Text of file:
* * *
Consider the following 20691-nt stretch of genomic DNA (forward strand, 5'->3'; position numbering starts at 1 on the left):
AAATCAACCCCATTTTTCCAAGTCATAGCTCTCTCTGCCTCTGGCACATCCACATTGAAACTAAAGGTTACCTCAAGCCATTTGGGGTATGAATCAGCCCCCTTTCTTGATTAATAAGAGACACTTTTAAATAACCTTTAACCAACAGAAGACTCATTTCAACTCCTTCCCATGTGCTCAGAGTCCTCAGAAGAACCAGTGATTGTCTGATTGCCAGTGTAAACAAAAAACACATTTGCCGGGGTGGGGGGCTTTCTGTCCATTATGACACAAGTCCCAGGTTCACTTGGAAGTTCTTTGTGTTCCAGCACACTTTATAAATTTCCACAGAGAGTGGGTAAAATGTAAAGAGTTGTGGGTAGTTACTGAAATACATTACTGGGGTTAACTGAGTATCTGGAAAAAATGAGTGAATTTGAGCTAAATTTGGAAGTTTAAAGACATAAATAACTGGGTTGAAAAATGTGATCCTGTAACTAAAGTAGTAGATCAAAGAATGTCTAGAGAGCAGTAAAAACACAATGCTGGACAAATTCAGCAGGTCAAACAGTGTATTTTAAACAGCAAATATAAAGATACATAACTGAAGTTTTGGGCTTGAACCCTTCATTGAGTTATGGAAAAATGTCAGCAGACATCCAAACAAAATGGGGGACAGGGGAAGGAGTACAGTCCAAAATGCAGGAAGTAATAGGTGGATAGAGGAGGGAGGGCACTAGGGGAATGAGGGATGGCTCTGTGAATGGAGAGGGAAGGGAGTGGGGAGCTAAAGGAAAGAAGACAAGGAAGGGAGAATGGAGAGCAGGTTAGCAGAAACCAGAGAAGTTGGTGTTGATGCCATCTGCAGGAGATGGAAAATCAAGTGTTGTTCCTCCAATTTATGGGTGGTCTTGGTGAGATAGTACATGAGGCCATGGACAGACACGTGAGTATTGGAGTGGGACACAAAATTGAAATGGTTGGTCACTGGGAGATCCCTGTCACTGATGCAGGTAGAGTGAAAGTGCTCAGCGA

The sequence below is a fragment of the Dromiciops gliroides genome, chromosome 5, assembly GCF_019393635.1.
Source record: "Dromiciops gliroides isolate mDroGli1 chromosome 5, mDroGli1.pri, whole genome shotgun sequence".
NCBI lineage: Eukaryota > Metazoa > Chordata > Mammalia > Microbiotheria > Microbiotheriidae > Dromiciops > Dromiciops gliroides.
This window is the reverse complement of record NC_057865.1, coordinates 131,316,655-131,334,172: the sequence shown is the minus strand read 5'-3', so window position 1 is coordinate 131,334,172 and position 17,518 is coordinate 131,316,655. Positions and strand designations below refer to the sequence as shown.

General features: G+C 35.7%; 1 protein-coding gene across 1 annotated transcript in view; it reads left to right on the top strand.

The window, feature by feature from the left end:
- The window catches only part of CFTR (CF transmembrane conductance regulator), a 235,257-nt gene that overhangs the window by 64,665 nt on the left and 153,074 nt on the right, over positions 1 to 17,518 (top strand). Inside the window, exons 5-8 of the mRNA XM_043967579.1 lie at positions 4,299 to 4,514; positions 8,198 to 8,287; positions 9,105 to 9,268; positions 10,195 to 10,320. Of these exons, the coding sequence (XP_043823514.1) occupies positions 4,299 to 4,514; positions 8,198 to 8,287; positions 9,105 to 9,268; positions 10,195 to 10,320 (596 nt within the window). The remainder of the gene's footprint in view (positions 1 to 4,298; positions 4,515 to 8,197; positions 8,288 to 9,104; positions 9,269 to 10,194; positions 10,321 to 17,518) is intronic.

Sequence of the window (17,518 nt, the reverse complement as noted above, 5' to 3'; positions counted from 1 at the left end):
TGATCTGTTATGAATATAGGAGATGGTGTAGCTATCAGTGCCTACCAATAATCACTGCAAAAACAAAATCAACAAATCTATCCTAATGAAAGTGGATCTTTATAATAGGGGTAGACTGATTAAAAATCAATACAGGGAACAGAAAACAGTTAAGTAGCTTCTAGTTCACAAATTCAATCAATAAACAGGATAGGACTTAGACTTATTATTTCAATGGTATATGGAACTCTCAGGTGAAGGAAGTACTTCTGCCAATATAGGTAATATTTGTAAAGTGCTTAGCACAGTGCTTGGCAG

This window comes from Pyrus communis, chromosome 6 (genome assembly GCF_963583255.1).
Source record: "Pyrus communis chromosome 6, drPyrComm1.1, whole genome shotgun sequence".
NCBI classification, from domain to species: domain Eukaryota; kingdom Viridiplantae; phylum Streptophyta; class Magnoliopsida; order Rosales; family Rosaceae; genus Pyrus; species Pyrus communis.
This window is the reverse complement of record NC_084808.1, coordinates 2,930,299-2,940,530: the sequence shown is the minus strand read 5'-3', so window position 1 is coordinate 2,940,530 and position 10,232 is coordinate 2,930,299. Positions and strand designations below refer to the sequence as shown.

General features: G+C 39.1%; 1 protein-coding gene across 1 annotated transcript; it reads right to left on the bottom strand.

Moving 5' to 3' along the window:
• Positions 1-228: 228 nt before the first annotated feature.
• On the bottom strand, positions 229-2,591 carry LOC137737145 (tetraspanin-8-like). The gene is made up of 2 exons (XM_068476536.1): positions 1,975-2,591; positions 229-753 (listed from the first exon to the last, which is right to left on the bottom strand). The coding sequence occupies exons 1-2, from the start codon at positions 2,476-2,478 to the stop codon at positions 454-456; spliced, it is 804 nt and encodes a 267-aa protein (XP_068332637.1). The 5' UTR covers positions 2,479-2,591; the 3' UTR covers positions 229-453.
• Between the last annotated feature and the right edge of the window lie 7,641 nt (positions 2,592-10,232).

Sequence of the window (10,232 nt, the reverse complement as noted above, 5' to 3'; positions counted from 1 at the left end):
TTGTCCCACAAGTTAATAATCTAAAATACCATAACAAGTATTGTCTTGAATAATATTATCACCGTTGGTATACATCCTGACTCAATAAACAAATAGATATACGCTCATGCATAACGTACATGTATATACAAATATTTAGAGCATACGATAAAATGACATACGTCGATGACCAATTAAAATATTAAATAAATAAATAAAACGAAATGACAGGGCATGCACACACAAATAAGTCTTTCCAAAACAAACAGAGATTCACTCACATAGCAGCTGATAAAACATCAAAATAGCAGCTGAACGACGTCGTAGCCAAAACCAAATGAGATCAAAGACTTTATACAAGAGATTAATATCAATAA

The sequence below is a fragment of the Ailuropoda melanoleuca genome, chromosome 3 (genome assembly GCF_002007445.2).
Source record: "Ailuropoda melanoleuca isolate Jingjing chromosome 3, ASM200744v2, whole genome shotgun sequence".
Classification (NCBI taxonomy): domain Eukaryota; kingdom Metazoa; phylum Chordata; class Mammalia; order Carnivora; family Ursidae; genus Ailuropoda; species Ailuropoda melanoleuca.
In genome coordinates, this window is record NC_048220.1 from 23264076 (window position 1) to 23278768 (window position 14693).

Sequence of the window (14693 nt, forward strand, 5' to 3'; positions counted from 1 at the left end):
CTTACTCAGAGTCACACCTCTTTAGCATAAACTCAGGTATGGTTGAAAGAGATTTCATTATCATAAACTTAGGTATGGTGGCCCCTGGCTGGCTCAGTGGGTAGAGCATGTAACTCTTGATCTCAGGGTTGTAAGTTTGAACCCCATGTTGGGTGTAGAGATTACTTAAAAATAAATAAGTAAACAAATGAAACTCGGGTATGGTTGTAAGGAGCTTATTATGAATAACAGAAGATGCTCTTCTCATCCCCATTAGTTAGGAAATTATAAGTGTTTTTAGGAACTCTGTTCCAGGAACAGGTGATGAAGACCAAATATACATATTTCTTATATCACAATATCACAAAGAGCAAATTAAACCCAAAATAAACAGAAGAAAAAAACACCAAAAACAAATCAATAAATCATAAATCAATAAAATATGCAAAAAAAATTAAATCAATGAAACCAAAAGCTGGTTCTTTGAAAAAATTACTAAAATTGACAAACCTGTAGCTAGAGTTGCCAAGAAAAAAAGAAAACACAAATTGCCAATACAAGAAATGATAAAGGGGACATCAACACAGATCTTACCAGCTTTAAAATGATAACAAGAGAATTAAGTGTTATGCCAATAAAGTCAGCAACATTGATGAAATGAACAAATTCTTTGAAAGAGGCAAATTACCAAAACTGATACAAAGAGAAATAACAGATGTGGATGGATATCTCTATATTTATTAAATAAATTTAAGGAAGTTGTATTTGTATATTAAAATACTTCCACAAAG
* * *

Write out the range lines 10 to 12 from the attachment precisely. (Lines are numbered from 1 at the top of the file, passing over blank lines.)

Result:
Sequence of the window (17,518 nt, the reverse complement as noted above, 5' to 3'; positions counted from 1 at the left end):
TGATCTGTTATGAATATAGGAGATGGTGTAGCTATCAGTGCCTACCAATAATCACTGCAAAAACAAAATCAACAAATCTATCCTAATGAAAGTGGATCTTTATAATAGGGGTAGACTGATTAAAAATCAATACAGGGAACAGAAAACAGTTAAGTAGCTTCTAGTTCACAAATTCAATCAATAAACAGGATAGGACTTAGACTTATTATTTCAATGGTATATGGAACTCTCAGGTGAAGGAAGTACTTCTGCCAATATAGGTAATATTTGTAAAGTGCTTAGCACAGTGCTTGGCAG

This window comes from Pyrus communis, chromosome 6 (genome assembly GCF_963583255.1).